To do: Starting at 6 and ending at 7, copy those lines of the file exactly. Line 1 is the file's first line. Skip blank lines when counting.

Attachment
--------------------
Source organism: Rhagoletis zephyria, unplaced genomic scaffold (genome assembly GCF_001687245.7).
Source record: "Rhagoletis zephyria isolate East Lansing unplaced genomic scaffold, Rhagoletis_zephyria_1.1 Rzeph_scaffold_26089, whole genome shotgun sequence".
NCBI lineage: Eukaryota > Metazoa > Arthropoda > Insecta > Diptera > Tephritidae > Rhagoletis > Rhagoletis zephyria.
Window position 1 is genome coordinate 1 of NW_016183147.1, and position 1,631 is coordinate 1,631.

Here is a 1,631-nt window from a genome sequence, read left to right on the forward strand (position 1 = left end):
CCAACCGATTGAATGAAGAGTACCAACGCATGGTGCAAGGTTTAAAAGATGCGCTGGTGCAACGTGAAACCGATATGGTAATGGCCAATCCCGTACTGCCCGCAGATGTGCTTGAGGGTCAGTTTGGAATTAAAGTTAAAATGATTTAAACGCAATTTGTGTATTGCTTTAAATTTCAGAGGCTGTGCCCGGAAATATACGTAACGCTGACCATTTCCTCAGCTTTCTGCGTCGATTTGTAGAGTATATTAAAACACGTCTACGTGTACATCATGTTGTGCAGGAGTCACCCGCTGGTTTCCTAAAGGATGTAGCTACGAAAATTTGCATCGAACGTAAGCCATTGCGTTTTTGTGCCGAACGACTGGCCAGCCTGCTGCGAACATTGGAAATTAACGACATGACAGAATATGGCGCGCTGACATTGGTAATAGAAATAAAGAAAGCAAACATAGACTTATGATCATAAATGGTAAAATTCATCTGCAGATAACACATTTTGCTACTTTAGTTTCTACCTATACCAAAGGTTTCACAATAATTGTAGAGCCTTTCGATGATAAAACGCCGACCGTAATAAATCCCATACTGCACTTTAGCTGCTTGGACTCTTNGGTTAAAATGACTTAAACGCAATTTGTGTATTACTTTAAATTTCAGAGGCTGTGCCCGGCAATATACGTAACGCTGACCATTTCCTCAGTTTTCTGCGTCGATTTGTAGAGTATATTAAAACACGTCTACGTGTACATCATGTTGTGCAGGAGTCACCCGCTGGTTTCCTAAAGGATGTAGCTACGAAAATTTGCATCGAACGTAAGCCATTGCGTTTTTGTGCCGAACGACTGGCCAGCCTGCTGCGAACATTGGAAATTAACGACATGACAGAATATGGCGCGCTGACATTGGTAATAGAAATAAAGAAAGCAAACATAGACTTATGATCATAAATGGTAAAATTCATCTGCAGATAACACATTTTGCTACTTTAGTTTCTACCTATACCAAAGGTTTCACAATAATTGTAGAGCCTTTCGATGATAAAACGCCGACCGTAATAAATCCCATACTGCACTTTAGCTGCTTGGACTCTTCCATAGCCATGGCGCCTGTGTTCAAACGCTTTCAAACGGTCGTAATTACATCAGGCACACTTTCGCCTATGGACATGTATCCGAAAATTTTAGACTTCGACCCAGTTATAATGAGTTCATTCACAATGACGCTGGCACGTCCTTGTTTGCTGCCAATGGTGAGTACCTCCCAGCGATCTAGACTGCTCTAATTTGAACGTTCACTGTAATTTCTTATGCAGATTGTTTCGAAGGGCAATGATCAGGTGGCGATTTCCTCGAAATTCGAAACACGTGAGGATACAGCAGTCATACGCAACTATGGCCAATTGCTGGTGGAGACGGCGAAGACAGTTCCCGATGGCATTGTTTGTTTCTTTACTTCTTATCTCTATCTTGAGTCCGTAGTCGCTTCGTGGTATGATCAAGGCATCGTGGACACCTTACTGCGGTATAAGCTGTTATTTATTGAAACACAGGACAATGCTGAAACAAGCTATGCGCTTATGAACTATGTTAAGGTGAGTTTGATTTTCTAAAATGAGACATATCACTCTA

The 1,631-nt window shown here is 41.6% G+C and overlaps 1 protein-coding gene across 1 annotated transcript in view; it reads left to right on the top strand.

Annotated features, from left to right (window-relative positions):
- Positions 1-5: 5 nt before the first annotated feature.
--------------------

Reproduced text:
CCAACCGATTGAATGAAGAGTACCAACGCATGGTGCAAGGTTTAAAAGATGCGCTGGTGCAACGTGAAACCGATATGGTAATGGCCAATCCCGTACTGCCCGCAGATGTGCTTGAGGGTCAGTTTGGAATTAAAGTTAAAATGATTTAAACGCAATTTGTGTATTGCTTTAAATTTCAGAGGCTGTGCCCGGAAATATACGTAACGCTGACCATTTCCTCAGCTTTCTGCGTCGATTTGTAGAGTATATTAAAACACGTCTACGTGTACATCATGTTGTGCAGGAGTCACCCGCTGGTTTCCTAAAGGATGTAGCTACGAAAATTTGCATCGAACGTAAGCCATTGCGTTTTTGTGCCGAACGACTGGCCAGCCTGCTGCGAACATTGGAAATTAACGACATGACAGAATATGGCGCGCTGACATTGGTAATAGAAATAAAGAAAGCAAACATAGACTTATGATCATAAATGGTAAAATTCATCTGCAGATAACACATTTTGCTACTTTAGTTTCTACCTATACCAAAGGTTTCACAATAATTGTAGAGCCTTTCGATGATAAAACGCCGACCGTAATAAATCCCATACTGCACTTTAGCTGCTTGGACTCTTNGGTTAAAATGACTTAAACGCAATTTGTGTATTACTTTAAATTTCAGAGGCTGTGCCCGGCAATATACGTAACGCTGACCATTTCCTCAGTTTTCTGCGTCGATTTGTAGAGTATATTAAAACACGTCTACGTGTACATCATGTTGTGCAGGAGTCACCCGCTGGTTTCCTAAAGGATGTAGCTACGAAAATTTGCATCGAACGTAAGCCATTGCGTTTTTGTGCCGAACGACTGGCCAGCCTGCTGCGAACATTGGAAATTAACGACATGACAGAATATGGCGCGCTGACATTGGTAATAGAAATAAAGAAAGCAAACATAGACTTATGATCATAAATGGTAAAATTCATCTGCAGATAACACATTTTGCTACTTTAGTTTCTACCTATACCAAAGGTTTCACAATAATTGTAGAGCCTTTCGATGATAAAACGCCGACCGTAATAAATCCCATACTGCACTTTAGCTGCTTGGACTCTTCCATAGCCATGGCGCCTGTGTTCAAACGCTTTCAAACGGTCGTAATTACATCAGGCACACTTTCGCCTATGGACATGTATCCGAAAATTTTAGACTTCGACCCAGTTATAATGAGTTCATTCACAATGACGCTGGCACGTCCTTGTTTGCTGCCAATGGTGAGTACCTCCCAGCGATCTAGACTGCTCTAATTTGAACGTTCACTGTAATTTCTTATGCAGATTGTTTCGAAGGGCAATGATCAGGTGGCGATTTCCTCGAAATTCGAAACACGTGAGGATACAGCAGTCATACGCAACTATGGCCAATTGCTGGTGGAGACGGCGAAGACAGTTCCCGATGGCATTGTTTGTTTCTTTACTTCTTATCTCTATCTTGAGTCCGTAGTCGCTTCGTGGTATGATCAAGGCATCGTGGACACCTTACTGCGGTATAAGCTGTTATTTATTGAAACACAGGACAATGCTGAAACAAGCTATGCGCTTATGAACTATGTTAAGGTGAGTTTGATTTTCTAAAATGAGACATATCACTCTA

The 1,631-nt window shown here is 41.6% G+C and overlaps 1 protein-coding gene across 1 annotated transcript in view; it reads left to right on the top strand.